“Do not conform to the pattern of
this world, but be transformed by the renewing of your mind. Then you will be
able to test and approve what God's will is--his good, pleasing and perfect
will.” -Romans 12:2 (NIV)
Let me say this first – Leah was kind enough to give me a free copy of her book in exchange for my honest review. Phew! Now that that’s out of the way … on to the review:
We’re Not Okay is a powerhouse read - short but potent. Throughout the book there are spots that encourage us to pause for introspection. I had a couple of 'Uh-oh, I'm doing that moments.'
The book is divided into 10 chapters and also has an introduction and a conclusion. Leah begins by telling us a little bit of her story.
As we read, we are given some insight into why Leah
wrote We’re Not Okay – once a rebellious teenager who feel in love with an
addict, she is deeply passionate about the effect that various types of
addiction can have on the family.
I was immediately drawn into her testimony because, hey I could relate to a lot of what she said. Like Leah, I’m a member of Generation Y and can remember a time before smartphones and high-tech became commonplace.
I can remember a time when personal time did not mean ignoring everyone in the room to spend time in cyberspace.
We’re Not Okay reminds us that while God is the ultimate parent, parenting is a big deal as our children – regardless of the circumstances they were born in – are a gift from God.
Each chapter is divided into bite-sized nuggets and begins with a Bible verse related to the topic. We’re Not Okay is not a ‘read it and forget it’ book.
Throughout each section there are Bible verses and biblical principles that draw us back to God’s word as the source of wisdom.
Each chapter ends with three questions that encourage us to dig deep into our parenting arsenal. We get to ask ourselves specific questions that can lead to more effective parenting.
Some of the lessons that Leah shared were:
Also included is an evaluation of three types of parenting and how they could affect our relationship with our children.
I like the way Leah used the stories about parenting in the Bible and made them relatable to the modern-day family.
I was convicted several times while reading We’re Not Okay – through Leah’s words I saw some of the things that I was doing and (not doing).
The biggest takeaway for me was the challenge that we need to trust God with our children. We need to actively believe that God can, and will, take care of our children but we have to first trust them into his care.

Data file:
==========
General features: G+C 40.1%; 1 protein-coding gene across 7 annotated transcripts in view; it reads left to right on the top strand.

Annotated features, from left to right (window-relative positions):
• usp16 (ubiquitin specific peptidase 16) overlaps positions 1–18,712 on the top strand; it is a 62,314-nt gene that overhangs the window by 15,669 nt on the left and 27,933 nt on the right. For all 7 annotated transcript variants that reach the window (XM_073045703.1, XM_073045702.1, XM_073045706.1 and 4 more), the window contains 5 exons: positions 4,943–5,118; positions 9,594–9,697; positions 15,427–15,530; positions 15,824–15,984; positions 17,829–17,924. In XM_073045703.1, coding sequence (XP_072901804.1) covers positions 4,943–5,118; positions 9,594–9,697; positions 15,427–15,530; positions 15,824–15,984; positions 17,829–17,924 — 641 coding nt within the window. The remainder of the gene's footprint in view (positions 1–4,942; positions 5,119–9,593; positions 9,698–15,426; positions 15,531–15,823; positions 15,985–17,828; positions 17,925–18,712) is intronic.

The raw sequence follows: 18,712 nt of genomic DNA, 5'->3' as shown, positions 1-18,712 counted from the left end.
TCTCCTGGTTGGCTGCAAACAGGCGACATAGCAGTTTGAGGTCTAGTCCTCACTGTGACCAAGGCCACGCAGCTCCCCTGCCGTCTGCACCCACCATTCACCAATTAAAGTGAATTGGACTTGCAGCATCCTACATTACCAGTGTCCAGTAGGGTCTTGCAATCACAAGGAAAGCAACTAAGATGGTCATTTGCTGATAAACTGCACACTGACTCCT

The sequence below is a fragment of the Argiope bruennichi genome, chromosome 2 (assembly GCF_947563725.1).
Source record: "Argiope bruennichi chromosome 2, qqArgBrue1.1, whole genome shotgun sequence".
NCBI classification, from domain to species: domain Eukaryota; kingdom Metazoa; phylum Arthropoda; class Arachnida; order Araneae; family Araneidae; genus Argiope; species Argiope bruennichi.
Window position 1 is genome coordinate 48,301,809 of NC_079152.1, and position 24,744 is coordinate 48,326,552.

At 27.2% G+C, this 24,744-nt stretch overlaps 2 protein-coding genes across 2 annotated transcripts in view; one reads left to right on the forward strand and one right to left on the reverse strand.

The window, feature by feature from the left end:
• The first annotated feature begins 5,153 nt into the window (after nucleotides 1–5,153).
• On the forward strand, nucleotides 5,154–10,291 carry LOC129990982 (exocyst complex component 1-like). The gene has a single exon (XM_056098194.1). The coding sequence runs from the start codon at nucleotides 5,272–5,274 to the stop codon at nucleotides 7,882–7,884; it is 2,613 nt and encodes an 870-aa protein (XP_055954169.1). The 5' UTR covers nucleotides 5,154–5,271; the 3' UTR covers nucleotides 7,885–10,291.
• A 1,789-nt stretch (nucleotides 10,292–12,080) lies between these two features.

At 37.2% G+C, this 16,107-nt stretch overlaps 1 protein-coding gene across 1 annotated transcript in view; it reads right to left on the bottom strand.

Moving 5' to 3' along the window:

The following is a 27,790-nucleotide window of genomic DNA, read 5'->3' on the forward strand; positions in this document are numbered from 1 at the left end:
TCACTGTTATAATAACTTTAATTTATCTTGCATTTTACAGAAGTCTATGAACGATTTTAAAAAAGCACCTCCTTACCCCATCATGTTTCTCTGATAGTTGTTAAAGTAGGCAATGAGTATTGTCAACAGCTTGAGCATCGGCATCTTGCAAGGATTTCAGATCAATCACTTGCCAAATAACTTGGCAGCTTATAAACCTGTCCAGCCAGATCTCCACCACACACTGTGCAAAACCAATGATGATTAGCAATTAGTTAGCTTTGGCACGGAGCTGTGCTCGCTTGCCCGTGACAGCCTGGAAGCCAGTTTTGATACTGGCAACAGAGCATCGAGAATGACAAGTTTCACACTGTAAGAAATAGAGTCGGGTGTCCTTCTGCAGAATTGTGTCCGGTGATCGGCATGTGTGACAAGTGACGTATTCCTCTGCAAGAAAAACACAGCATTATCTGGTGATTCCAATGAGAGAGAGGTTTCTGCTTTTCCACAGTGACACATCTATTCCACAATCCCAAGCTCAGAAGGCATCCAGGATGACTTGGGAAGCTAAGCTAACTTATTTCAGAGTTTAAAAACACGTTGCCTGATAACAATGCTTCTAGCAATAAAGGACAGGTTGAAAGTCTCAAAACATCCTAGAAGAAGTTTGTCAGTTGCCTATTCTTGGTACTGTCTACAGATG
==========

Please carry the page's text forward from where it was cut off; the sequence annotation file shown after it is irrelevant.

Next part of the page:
Overall, We’re Not Okay was a good read that has the potential to become an effective parenting tool if we take the time to actually answer the questions at the end of the sections and apply the principles to our families.
We’re Not Okay is now available for purchase on Amazon. You may purchase your copy here:
If you purchase something using my affiliate link, I get a small commission to help keep the site running but the cost is not transferred to you.
Leah Grey moved to New York City full of hopeful aspirations until her husband went into long-term treatment for addiction. Unable to afford to stay, she picked up her childhood dreams and moved back to her rural, Canadian beach town with her two young children.
From rooftop city skyline views to her parent’s basement, in the darkest time of her life, she created Grey Ministries to support, encourage and empower women with loved ones who struggle with addiction.
With a practical faith-based approach, she challenges popular beliefs about addiction while teaching women in crisis how to find God’s peace within the storms of life. In March 2016, she launched her website, LeahGrey.com and online peer support community, “Live, Love, Hope”.
Jan 04, 18 04:45 PM
Have you ever asked: "Why Did Paul Write So Many Letters?" I think I've stumbled on the answer...
Dec 31, 17 05:02 PM
Before the year 2017 wraps up I want to take a few moments to thank everyone who has supported this website.
Oct 31, 17 06:32 AM
Isn’t it interesting that when David wished for the wings of a dove the thing he wanted most was to be at rest?